“Wrecked” by Meljean Brook

25 Feb

wreckedI have said before, all over these intrawebs, that I am a fan of Meljean Brook’s Iron Seas stories.

First, there’s the top-notch world-building: steampunk, alternative history that involves actual political and economic forces behind the different players’ actions, and internal consistency. Then, there are the wonderfully realized characters. What’s not to like?

Well, there’s one teenie teensie tiny snag: how few of these stories there are, and the likelihood that no more are forthcoming. :sigh:

Ah, well, fans of the series can always re-read the published stories–which is what I’ve been doing lately.

Behold, a review!

“Wrecked” by Meljean Brook¹

While this story is set in the Iron Seas universe, and was published after the first three length novels, it is not connected to any of those characters or stories, so I believe it can be read on its own. Keep in mind that that is hard to judge, though, because I read the stories in order, and I cannot un-know what I already know about the world Ms Brook has created.

Here’s a blurb:

Elizabeth has spent the past five years running from her father; her father’s huntsman, Caius, has spent the past five years pursuing her. But when he finally catches up to her on an airship flying above Europe’s zombie-infested cities, Elizabeth discovers that Caius isn’t the only danger she has to fear—and now that he’s found her, Caius doesn’t intend to let her go…

The kindle app in my phone tells me that this story is just over a hundred pages long, which means is not that short. The thing is, the story seems shorter to me because every time I start it, I gulp it down in one sitting.

Still, setting out all the intricate detail of the Iron Seas universe–from the societal to the religious to the technological–in just over a hundred pages ain’t what I would call ‘easy.’ And yet, Ms Brook does a really good job of it. There is a lot of the alternative history that is condensed into a couple of sentences, and the story relies on two things: the reader being willing to go with the flow as things are explained and revealed, and the reader having at least passing knowledge of geography and history (e.g., knowing than if flying from Brighton in England to the Ivory Coast in Africa, one would cross Europe somewhere over France, and then a chunk of the northwest of Africa; or knowing that at one point the Mongol empire spread from China to Easter Europe).

Awesome Spanish blogger Bona, when reviewing/analyzing short stories, has often mentioned that part of the success or failure of romantic narrative in shorter fiction, resides in convincing the reader that, as the stories end, the protagonists actually know each other well enough that a happy future is not only possible but likely. There are a number of ways through which the author can accomplish that, but one of the most frequently seen is to show that the main characters have known each other for a good long while–childhood friends, youthful sweethearts reunited after a separation, etc.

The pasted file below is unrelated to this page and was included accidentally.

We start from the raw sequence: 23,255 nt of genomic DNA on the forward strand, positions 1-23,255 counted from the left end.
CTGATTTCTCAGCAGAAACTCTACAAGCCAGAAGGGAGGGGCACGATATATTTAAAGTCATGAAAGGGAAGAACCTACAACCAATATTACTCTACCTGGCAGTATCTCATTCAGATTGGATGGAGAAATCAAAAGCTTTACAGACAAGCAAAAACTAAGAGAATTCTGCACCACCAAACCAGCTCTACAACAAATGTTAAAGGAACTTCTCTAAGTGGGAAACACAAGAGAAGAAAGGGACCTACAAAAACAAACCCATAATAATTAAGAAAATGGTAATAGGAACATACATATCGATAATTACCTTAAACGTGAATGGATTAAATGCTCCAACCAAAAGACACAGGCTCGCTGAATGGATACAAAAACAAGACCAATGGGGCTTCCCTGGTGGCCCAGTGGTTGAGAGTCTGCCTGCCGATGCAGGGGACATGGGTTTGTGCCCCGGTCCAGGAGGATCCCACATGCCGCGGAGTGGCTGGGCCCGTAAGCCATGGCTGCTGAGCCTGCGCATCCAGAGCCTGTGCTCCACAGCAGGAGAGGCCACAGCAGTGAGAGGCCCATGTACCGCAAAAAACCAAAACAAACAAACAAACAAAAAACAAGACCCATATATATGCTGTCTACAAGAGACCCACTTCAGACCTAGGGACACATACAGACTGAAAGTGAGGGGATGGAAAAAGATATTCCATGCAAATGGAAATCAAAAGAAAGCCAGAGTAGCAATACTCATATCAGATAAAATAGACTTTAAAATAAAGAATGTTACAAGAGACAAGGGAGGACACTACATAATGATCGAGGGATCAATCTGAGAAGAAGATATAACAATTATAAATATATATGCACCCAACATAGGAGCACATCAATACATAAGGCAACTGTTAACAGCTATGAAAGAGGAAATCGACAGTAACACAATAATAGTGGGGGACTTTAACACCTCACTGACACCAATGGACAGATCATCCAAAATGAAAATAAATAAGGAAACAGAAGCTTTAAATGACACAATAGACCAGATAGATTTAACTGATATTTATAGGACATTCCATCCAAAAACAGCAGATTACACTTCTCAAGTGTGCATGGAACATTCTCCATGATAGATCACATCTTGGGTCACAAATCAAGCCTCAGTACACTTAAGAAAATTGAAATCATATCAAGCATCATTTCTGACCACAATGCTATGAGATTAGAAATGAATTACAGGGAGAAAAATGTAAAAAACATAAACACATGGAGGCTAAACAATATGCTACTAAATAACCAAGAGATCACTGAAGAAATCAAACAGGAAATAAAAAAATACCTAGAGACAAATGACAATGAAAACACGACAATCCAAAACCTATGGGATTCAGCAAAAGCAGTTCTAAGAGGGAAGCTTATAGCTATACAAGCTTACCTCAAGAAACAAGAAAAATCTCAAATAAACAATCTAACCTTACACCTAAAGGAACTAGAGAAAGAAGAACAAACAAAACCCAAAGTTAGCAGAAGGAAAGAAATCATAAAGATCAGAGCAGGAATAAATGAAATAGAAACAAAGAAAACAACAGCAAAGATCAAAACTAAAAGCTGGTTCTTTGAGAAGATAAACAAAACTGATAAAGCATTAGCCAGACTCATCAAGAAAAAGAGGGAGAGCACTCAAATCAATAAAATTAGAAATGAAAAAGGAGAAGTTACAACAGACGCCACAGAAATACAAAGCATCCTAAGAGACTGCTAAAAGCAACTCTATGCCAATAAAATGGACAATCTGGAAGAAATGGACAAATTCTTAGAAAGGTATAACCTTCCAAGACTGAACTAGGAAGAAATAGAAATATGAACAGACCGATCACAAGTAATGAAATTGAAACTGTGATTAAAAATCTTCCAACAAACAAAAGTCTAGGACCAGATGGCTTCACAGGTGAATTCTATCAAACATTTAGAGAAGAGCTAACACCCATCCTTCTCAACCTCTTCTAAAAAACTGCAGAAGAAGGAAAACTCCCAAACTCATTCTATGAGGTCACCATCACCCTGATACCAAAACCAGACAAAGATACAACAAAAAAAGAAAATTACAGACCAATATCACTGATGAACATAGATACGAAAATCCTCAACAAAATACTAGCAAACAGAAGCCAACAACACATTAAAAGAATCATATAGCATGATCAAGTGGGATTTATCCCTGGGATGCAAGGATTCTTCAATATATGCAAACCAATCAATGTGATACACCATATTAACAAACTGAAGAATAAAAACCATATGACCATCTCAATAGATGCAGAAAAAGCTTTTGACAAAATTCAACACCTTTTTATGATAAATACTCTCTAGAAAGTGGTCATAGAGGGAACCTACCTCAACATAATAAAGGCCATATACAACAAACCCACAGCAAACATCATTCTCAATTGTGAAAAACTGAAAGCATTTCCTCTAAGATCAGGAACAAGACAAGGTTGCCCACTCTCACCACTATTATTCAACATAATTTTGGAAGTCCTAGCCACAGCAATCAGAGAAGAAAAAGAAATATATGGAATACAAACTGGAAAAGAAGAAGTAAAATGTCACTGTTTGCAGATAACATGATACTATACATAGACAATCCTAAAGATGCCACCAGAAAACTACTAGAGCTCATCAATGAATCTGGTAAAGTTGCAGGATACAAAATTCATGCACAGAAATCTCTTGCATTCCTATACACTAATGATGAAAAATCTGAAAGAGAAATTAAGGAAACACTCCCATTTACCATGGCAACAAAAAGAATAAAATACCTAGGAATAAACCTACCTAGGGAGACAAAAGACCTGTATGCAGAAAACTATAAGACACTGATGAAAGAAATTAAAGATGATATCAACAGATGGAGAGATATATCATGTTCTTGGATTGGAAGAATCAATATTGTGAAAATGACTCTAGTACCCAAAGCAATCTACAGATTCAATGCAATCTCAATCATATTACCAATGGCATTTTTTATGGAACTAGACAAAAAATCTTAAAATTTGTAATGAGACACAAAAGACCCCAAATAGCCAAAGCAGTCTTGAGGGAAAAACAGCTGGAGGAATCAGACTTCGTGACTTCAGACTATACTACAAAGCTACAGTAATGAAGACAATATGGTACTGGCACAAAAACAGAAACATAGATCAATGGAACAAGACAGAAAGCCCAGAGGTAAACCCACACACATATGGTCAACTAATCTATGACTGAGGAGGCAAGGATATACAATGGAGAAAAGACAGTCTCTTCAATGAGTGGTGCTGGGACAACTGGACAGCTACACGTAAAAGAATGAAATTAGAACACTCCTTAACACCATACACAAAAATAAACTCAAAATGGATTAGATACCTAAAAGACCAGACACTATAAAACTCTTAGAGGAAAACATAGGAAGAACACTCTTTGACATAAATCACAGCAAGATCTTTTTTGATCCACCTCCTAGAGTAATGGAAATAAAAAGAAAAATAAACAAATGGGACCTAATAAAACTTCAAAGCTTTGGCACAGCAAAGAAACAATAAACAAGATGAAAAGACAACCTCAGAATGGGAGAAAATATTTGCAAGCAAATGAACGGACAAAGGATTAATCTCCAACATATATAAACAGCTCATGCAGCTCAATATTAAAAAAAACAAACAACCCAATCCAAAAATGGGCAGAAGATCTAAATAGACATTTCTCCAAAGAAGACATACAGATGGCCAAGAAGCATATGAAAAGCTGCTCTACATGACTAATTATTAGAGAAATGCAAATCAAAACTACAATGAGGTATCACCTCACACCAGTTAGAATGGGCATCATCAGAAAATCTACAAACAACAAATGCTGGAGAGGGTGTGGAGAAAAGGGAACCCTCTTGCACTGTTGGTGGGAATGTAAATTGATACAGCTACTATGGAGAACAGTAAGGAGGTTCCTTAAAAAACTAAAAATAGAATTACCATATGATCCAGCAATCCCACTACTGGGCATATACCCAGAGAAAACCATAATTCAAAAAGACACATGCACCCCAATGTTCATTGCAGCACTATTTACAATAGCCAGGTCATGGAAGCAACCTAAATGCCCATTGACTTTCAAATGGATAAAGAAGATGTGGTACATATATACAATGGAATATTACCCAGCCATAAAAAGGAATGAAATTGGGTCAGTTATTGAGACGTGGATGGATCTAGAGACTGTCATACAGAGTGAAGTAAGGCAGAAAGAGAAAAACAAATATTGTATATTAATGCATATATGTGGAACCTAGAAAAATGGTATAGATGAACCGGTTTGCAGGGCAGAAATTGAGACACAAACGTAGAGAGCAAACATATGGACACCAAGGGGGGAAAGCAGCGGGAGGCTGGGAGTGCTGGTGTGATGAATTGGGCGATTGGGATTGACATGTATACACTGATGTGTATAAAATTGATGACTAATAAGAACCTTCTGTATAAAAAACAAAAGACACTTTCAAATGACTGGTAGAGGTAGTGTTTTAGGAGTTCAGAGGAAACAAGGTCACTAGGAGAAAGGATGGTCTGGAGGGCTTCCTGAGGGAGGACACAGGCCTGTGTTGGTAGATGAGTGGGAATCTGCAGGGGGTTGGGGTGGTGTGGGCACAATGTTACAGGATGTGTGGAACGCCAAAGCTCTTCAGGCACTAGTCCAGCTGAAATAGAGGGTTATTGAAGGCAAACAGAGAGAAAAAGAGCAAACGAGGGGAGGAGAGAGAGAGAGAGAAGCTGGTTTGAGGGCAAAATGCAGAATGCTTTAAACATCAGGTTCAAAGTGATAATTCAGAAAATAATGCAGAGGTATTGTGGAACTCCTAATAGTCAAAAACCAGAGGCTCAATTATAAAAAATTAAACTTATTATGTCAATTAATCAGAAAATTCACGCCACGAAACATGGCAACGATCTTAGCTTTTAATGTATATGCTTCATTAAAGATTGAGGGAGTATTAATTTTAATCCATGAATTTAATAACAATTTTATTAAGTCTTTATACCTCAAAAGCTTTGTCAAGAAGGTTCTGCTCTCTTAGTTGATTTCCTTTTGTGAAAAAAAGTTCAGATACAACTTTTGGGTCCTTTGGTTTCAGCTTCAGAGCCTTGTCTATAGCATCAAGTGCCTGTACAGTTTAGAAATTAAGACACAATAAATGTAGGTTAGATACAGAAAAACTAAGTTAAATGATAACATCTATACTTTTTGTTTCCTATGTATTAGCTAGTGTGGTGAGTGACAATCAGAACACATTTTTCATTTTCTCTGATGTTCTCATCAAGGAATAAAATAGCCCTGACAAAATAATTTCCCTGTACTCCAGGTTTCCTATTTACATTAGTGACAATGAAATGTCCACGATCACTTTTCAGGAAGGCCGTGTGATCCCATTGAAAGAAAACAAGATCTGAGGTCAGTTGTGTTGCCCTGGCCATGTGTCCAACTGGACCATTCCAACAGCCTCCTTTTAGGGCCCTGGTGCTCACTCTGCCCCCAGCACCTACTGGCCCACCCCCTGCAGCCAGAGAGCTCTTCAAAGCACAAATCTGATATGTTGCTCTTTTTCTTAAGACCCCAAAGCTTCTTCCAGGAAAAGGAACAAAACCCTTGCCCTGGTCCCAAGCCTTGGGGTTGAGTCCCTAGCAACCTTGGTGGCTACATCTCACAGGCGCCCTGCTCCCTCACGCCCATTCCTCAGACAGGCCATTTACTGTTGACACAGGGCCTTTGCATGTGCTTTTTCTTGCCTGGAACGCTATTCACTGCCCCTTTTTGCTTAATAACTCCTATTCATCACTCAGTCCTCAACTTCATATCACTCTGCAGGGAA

In “Wrecked,” Elizabeth and Caius had known each other, with frequent if superficial interactions, for about a decade, when Elizabeth ran away at age twenty. A few years later, and still prior to the current story, Caius hunted Elizabeth down, and they spent about two very intense weeks constantly in each other’s company–and most of that time talking to each other, with few if any barriers between them.

The story proper starts a bit over two years after that, with Elizabeth still running from her father and his hunters, who have found her latest hiding place. Caius has also found her; however, he is no longer working for Willem Jennsen; he is now free to protect and help Elizabeth–if he can convince her to let him do so. Their last encounter didn’t leave her with the best of impressions, after all.

The romance is sweet in the midst of high intensity adventure and danger, and the whole made me believe that these two people would make a happy life together in the long run.

The weakest part of the story, from my point of view, is the epilogue–but then, I usually despise epilogues, while many other readers go gooey over them. To each her own, right?

All in all, while this is not a very remarkable entry in the Iron Seas series, it’s still better than a helluva lot of other stuff I’ve read. “Wrecked” gets a 7.00 out of 10.